The biggest changes in the crop at this point in the summer are taking place behind the husk leaves of each ear as the kernels mature.
The height of the stalk reached its maximum about four weeks before this photo, so our attention has been drawn to formation of the ears.
I also watch for stalk and leaf drying since the plant typically dries as the kernels are drying.
By the 16th week, some stalk drying was visible, but less than I expected. Referencing photos from previous years convinced me that the drying rate at 16 weeks wasn't much different than most years.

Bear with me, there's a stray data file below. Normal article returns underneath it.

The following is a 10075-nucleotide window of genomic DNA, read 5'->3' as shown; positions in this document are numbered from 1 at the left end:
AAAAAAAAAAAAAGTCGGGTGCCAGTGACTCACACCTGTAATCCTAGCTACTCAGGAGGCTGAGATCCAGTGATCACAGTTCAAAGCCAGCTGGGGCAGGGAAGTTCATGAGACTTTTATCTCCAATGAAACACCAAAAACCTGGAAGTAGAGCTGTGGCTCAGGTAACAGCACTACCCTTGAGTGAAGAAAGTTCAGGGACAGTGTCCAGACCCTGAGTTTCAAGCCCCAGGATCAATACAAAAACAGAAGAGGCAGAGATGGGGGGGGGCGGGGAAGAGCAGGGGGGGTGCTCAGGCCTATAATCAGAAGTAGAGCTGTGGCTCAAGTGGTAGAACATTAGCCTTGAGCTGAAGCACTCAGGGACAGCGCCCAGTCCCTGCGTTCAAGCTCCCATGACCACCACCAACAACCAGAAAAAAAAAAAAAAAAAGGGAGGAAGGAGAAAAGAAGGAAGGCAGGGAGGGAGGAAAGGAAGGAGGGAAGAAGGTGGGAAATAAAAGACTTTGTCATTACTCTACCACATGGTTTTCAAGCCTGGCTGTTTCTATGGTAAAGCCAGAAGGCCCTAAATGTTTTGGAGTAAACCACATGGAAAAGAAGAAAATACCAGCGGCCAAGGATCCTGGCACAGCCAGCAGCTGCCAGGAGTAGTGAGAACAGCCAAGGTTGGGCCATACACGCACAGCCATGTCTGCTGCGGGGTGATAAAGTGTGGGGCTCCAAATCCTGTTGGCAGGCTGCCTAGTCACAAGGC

Zooming in on where the action is, the ears appeared close to full size on August 3, but weren't showing signs of drying yet. Growing degree days were 11% fewer than normal for the week.
Not much change in the appearance of the ears this week, and the number of growing degree days for the week was only one unit off the historical average.
The week of August 17 showed more signs of stalk and ear drying even though growing degree days were 7% fewer than normal.
By week 16, some of the husk leaves were pulling away to reveal beautiful kernels beneath, but those that were visible were obviously not fully mature. Unseasonably warm weather during that week produced 28% more heating degree days than average, and the plants appeared to accelerate their drying. As long as there are plants in the field, we'll keep reporting more progress toward harvest!